By Anders G. Holm, MD, Aurora Medical Center in Summit
If you’ve been around kids, you likely know a child who has had an ear infection.
Ear infections (medically known as otitis media) are the most common reason parents bring children to see a health care provider. For an ear infection, you may choose to see a provider who specializes in otology. That’s the specialty that focuses on the external, middle and inner ear.
About three out of four children will have at least one ear infection by their third birthday. More than a million ear tube surgeries are performed on children every year. It’s the most common childhood surgery performed with anesthesia.
Teens and adults can get ear infections, too, but they’re less common.
When a child has an ear infection, you may notice:
- Crying more than usual because of discomfort.
- Tugging at ears.
- Hearing problems.
- Balance difficulties.
- Trouble sleeping.
- Fluid draining from the ears.
What Happens With an Ear Infection?
An ear infection is an inflammation of the middle ear. Bacteria cause most ear infections. Ear infections can also be viral.
During an ear infection, fluids typically build up behind the eardrum. That can cause the symptoms we mentioned.
There are three types of ear infection:
- Acute otitis media — with this common ear infection, parts of the middle ear become infected and swollen. Fluid becomes trapped behind the eardrum, causing an earache. Your child might also have a fever.
- Otitis media with effusion — after an ear infection has run its course, fluid sometimes stays trapped behind the eardrum. A child with this infection may have no symptoms, but your health care provider will be able to see the fluid behind the eardrum using a special instrument. A decrease in hearing and a change in speech may be present.
- Chronic otitis media with effusion — fluid remains in the middle ear for a long time or returns over and over again, even without an infection. This condition makes it harder for children to fight new infections. It can also affect their hearing.
What Are Treatments for Ear Infections?
Ear infections caused by bacteria can be treated by antibiotics. Recurring use of antibiotics may lead to resilient bacteria. Infections caused by a virus usually go away on their own. If the ear infection or middle ear fluid doesn’t go away or comes back often, an otolaryngologist – an ear, nose and throat doctor, may suggest ear tubes. They’re also called tympanostomy tubes, myringotomy tubes, ventilation tubes or pressure equalization tubes. These are small cylinders inserted through the eardrum. They allow air into the middle ear. This helps relieve inflammation and drain fluids. The tubes make ear infections less likely and easier to treat without oral antibiotics.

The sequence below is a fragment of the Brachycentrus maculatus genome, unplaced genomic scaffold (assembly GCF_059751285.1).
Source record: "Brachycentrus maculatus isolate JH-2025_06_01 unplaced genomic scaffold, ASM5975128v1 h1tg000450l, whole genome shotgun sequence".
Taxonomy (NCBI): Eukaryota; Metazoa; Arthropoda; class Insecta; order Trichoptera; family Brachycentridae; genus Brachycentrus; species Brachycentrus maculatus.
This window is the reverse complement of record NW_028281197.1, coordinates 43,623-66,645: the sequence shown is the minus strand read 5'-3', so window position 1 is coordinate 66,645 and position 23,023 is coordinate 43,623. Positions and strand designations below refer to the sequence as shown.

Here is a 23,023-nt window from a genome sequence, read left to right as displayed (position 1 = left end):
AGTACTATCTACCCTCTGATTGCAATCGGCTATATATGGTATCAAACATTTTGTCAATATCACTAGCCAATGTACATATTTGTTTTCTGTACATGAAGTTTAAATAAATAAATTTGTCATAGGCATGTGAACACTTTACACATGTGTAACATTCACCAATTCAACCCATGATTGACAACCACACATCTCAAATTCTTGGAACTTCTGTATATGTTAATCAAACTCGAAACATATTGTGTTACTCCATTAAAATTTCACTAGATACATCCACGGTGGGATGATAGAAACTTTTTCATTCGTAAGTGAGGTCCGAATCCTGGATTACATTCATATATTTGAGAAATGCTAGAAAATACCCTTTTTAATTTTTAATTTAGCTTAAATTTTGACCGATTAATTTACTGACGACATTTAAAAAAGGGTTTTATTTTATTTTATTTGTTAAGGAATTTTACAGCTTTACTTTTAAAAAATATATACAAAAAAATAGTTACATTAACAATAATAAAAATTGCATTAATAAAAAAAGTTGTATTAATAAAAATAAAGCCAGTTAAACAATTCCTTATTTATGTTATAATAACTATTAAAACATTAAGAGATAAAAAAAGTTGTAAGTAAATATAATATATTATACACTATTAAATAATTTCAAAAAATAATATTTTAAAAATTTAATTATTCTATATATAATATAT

The tubes can:
- Reduce the risk of future ear infections.
- Help drain middle ear fluid and restore hearing.
- Reduce speech problems caused by hearing loss.
- Improve balance.
Antibiotic drops are also effective in treating ear infections.
What About Other Ear Problems?
The eustachian tube is the narrow tube that links the back of your nose to the middle ear. The eustachian tube is normally closed, but it opens when you chew, swallow or yawn. It helps balance air pressure in your ear.
The eustachian tube ventilates the middle ear. It helps drain secretions away from the middle ear and protects the middle ear from sources of disease.
What’s called eustachian tube dysfunction (ETD) happens when the eustachian tube doesn’t open and close normally. This can happen if you have a cold or a nose, sinus or throat infection.
ETD is more common in children because their tubes are shorter and straighter. This makes it easier for germs to get to the middle ear and for fluid to get trapped there.
For adults, smoking and being obese increase the risk for ETD.
The symptoms of ETD are similar to those of an ear infection. They include:
- Muffled hearing.
- Pain in the ear.
- A feeling of fullness in the ear.
- Ringing in the ear.
- Inability of balance pressure in the ear.
What’s the Treatment for Eustachian Tube Dysfunction?
When the eustachian tube becomes blocked, it can possibly be opened using a relatively new approach for patients who fit the criteria. With the new system, a small catheter is inserted into the patient’s nose. The surgeon then carefully guides the catheter into the eustachian tube.
At the tip of the catheter is a small balloon that can be inflated in the eustachian tube. Once inflated, the balloon opens a pathway through the eustachian tube. The expanded opening allows mucus and air to flow through. The opening helps restore proper eustachian tube function.
At the end of the procedure, the balloon is deflated and removed along with the catheter.
In other adult patients, tubes can be placed in the office using local anesthesia. Long-lasting tubes are available.
Questions You May Have
If you have more questions about ear health, visit with your provider. There’s no need to suffer through repeated earaches.